41. The [c]ourt has compassion for [Mother's] own history of suffering from abuse and her struggles with mental health, but it is clear that [Mother] has made choices in her life that prevent her from having stability. ․
42. [Noah] and [Mother] have no bond because [Mother] has had no contact with [Noah] since January 8, 2020, when she chose to leave North Carolina.
Mother does not challenge these findings; they are therefore binding on appeal. T.N.H., 372 N.C. at 407, 831 S.E.2d at 58.
¶ 22 FCDSS filed its motion for termination of Mother's parental rights on 22 January 2021. The determinative six-month period for deciding whether Mother willfully abandoned Noah is therefore from 21 July 2020 to 21 January 2021. Mother was incarcerated in another state for the entirety of this period of time. The trial court's supported or otherwise binding findings show that, between July 2020 and January 2021, Mother “made no progress towards reunification”, did not attempt to provide any financial support for Noah despite having available funds, and did not attempt to communicate with Noah despite being able to do so while incarcerated.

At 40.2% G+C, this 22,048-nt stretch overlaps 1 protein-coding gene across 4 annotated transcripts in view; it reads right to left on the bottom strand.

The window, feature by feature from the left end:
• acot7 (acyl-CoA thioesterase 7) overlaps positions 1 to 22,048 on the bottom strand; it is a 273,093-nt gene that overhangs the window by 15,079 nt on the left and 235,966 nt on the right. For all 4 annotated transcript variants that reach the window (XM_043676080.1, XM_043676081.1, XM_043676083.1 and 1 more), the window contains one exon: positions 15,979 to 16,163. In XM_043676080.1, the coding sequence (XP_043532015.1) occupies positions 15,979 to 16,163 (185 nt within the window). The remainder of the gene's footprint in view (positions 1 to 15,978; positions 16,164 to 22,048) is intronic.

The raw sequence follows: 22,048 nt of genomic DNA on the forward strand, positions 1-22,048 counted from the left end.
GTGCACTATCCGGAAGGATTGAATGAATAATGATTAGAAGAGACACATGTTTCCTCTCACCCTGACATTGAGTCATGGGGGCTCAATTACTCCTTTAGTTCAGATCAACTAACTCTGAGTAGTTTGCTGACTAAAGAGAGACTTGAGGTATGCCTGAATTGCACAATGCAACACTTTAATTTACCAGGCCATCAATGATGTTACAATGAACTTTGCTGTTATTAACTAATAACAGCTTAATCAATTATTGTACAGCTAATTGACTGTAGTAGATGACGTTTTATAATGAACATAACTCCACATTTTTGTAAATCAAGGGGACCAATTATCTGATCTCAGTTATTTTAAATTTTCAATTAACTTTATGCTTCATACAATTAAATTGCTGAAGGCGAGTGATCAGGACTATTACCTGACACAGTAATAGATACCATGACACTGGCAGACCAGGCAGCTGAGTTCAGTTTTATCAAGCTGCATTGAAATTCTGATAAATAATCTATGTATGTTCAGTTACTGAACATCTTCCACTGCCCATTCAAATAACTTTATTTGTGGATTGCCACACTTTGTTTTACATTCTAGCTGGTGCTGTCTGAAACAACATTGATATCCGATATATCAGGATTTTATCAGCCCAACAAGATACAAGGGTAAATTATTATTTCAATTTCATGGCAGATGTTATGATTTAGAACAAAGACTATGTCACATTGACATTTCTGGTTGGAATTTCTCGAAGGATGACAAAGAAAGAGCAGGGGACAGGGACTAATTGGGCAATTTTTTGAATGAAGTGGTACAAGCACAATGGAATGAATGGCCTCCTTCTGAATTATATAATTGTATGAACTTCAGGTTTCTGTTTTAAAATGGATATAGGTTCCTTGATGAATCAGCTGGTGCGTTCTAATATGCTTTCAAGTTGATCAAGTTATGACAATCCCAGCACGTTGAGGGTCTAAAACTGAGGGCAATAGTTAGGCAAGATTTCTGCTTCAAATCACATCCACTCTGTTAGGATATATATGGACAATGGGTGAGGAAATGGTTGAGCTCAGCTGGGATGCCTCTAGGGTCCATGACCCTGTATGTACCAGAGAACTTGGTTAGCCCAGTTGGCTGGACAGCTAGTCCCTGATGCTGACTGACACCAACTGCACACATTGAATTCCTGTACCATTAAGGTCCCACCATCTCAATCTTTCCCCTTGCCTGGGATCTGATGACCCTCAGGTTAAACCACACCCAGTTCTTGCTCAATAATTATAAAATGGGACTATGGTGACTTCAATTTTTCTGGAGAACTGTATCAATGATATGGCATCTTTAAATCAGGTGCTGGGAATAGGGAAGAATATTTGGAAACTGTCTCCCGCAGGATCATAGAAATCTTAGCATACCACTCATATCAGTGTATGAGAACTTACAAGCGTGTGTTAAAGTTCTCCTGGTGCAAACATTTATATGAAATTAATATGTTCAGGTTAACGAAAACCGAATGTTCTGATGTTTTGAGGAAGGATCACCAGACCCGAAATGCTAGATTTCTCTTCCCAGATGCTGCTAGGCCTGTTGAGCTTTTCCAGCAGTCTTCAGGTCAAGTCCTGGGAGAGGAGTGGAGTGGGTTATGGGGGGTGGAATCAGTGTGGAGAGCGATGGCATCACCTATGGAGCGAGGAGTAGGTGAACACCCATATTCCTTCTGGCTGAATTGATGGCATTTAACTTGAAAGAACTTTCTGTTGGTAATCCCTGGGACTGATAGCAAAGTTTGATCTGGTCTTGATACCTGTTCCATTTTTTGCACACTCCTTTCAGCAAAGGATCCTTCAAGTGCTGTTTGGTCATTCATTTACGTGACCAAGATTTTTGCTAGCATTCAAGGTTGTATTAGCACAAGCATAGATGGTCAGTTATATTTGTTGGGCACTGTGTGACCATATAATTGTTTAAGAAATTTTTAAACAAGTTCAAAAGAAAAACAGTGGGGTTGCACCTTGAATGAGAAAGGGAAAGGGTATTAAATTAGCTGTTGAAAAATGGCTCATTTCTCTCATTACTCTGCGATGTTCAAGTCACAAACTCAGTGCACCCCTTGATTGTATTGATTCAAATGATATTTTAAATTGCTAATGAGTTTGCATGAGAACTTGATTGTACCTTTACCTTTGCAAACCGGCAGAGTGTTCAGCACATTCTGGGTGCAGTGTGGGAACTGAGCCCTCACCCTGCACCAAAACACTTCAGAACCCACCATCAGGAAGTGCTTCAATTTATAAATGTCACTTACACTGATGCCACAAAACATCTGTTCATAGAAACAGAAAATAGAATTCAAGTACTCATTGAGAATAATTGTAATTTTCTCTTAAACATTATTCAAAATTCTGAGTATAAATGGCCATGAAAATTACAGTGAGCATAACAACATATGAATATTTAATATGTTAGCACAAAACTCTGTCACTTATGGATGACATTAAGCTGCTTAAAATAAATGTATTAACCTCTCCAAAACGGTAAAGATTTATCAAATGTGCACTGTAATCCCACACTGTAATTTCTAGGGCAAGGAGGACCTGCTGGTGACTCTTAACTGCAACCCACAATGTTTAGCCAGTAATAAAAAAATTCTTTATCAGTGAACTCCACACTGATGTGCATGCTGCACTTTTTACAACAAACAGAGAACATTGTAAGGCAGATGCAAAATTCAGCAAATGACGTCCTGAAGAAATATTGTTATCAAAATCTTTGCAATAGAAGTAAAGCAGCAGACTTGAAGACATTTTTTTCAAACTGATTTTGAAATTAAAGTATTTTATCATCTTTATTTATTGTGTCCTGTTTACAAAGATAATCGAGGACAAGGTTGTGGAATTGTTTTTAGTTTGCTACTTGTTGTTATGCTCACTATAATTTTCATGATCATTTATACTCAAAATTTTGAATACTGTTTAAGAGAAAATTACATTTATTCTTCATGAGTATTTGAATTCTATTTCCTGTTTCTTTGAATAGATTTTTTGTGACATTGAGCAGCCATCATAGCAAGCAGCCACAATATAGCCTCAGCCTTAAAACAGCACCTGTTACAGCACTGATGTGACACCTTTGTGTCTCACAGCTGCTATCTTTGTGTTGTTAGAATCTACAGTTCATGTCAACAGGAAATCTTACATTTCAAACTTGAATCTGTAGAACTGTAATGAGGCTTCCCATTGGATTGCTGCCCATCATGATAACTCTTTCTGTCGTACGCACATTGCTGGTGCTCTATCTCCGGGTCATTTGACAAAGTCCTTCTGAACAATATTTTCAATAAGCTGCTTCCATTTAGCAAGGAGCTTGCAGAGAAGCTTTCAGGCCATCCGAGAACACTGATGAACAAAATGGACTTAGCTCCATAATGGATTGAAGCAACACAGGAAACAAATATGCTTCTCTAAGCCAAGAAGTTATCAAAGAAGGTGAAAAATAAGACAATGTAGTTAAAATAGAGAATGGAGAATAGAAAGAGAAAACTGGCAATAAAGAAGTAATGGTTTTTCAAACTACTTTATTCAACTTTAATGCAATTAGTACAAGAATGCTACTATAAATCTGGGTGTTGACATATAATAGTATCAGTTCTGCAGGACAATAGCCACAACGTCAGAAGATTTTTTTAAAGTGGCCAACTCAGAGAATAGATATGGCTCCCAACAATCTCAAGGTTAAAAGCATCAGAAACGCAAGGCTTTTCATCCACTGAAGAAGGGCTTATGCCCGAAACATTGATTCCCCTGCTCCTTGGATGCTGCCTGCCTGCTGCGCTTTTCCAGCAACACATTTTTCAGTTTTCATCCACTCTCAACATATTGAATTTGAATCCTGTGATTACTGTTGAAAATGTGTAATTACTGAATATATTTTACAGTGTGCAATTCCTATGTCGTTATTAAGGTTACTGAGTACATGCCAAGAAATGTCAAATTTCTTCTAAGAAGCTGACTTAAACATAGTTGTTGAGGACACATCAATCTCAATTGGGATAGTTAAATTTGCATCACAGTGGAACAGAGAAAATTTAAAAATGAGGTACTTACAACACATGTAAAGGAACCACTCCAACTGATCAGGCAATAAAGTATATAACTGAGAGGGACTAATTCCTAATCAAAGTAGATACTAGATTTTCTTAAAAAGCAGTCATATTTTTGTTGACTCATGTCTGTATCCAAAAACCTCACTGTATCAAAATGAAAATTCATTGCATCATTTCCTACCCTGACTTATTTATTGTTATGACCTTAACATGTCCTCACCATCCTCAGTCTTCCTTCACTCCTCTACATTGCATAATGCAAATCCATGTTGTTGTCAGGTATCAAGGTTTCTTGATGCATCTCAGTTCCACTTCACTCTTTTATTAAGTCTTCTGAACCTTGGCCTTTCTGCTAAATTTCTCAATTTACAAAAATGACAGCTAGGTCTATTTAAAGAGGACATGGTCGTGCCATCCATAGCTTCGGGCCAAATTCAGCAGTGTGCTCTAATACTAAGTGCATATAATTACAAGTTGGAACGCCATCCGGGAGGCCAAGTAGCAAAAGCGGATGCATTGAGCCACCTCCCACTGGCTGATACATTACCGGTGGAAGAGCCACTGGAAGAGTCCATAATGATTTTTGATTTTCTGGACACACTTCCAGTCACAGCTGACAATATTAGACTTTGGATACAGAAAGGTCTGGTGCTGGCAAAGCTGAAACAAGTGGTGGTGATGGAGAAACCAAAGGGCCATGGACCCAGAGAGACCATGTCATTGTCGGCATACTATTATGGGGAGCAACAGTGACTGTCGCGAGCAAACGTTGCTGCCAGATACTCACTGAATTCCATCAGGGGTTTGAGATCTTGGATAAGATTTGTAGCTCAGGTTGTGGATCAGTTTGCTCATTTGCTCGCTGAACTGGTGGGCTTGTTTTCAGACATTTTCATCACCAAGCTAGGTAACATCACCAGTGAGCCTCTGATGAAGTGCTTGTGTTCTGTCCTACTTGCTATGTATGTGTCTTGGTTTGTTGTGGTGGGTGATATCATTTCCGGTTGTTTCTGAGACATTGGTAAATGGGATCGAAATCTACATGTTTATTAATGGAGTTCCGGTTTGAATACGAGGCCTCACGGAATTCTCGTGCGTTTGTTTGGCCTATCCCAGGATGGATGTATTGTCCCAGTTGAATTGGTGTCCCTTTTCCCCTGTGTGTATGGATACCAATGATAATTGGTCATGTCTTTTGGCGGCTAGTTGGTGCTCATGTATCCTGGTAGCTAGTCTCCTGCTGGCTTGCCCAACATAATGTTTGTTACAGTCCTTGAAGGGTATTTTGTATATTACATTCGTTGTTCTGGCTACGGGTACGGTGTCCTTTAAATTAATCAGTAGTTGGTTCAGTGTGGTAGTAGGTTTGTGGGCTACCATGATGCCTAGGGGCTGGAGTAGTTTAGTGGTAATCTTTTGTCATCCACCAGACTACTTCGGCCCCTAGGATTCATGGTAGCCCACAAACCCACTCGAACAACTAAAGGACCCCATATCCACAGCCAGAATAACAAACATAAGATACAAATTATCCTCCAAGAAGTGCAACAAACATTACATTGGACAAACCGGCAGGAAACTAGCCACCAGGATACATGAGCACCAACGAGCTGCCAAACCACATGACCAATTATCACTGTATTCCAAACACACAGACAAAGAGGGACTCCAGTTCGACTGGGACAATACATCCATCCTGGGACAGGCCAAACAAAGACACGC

¶ 23 Mother argues that the trial court's findings are insufficient to support willful abandonment because they failed to appropriately consider the effects of Mother's incarceration on her failure to provide care, support, and maintenance to Noah. Our Supreme Court has noted that incarceration is a factor the court must consider when determining a parent's willfulness, but is not an excuse that will shield the parent from such a finding: